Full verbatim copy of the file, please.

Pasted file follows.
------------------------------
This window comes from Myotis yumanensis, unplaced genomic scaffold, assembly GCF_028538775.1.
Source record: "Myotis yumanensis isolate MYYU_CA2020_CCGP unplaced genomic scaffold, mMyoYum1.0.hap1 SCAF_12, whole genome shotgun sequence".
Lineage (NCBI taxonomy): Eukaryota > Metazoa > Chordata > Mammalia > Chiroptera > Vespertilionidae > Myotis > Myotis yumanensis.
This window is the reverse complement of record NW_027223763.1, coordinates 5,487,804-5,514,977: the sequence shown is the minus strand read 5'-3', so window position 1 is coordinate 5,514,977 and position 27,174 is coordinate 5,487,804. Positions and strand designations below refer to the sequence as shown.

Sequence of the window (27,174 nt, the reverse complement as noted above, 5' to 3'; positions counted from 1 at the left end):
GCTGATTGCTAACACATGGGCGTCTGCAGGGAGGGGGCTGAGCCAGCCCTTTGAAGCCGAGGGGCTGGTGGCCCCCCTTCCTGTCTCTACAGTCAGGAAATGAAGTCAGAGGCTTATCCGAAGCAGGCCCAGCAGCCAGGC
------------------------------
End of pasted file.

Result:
This window comes from Myotis yumanensis, unplaced genomic scaffold, assembly GCF_028538775.1.
Source record: "Myotis yumanensis isolate MYYU_CA2020_CCGP unplaced genomic scaffold, mMyoYum1.0.hap1 SCAF_12, whole genome shotgun sequence".
Lineage (NCBI taxonomy): Eukaryota > Metazoa > Chordata > Mammalia > Chiroptera > Vespertilionidae > Myotis > Myotis yumanensis.
This window is the reverse complement of record NW_027223763.1, coordinates 5,487,804-5,514,977: the sequence shown is the minus strand read 5'-3', so window position 1 is coordinate 5,514,977 and position 27,174 is coordinate 5,487,804. Positions and strand designations below refer to the sequence as shown.

Sequence of the window (27,174 nt, the reverse complement as noted above, 5' to 3'; positions counted from 1 at the left end):
GCTGATTGCTAACACATGGGCGTCTGCAGGGAGGGGGCTGAGCCAGCCCTTTGAAGCCGAGGGGCTGGTGGCCCCCCTTCCTGTCTCTACAGTCAGGAAATGAAGTCAGAGGCTTATCCGAAGCAGGCCCAGCAGCCAGGC